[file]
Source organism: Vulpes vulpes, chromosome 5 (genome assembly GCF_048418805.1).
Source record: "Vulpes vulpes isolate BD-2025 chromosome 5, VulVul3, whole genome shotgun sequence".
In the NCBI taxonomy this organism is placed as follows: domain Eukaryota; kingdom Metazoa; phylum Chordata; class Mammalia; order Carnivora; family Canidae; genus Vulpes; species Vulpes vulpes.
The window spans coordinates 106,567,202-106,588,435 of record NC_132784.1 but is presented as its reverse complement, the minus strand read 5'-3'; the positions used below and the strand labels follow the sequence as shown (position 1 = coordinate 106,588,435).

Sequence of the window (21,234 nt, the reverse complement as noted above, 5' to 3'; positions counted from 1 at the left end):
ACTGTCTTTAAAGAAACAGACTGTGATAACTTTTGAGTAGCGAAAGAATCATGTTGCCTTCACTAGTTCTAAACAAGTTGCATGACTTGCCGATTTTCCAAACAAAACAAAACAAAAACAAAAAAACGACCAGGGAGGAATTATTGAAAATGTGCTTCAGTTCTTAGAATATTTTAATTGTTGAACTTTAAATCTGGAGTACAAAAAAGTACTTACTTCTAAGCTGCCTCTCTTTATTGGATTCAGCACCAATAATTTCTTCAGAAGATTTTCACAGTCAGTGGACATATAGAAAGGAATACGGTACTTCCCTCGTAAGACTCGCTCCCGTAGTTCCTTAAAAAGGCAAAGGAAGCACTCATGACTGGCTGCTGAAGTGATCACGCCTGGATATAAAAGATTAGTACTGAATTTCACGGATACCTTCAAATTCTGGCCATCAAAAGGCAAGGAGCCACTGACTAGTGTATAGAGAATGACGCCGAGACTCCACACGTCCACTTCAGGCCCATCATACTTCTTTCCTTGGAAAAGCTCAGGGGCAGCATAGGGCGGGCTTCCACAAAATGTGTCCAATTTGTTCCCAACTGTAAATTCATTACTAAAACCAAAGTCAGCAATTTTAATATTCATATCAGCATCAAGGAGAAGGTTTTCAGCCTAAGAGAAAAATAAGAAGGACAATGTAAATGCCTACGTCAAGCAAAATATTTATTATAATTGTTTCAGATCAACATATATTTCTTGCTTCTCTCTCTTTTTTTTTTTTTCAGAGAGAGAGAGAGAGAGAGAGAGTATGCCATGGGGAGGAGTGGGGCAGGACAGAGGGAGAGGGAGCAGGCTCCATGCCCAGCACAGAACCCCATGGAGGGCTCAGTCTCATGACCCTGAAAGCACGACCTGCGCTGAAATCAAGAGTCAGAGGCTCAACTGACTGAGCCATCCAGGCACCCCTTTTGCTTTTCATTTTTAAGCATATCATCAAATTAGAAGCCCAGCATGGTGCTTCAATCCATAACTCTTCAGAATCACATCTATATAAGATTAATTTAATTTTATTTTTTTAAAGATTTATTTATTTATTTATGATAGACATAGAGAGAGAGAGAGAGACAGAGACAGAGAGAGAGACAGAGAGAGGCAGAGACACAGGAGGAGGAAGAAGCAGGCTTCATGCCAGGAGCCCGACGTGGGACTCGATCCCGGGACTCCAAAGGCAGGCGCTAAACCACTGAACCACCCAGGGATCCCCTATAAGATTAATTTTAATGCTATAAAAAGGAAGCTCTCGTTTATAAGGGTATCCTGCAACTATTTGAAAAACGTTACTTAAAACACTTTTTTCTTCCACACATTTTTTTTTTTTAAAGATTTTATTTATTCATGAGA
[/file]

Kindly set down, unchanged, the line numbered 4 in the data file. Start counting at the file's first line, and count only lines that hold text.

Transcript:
The window spans coordinates 106,567,202-106,588,435 of record NC_132784.1 but is presented as its reverse complement, the minus strand read 5'-3'; the positions used below and the strand labels follow the sequence as shown (position 1 = coordinate 106,588,435).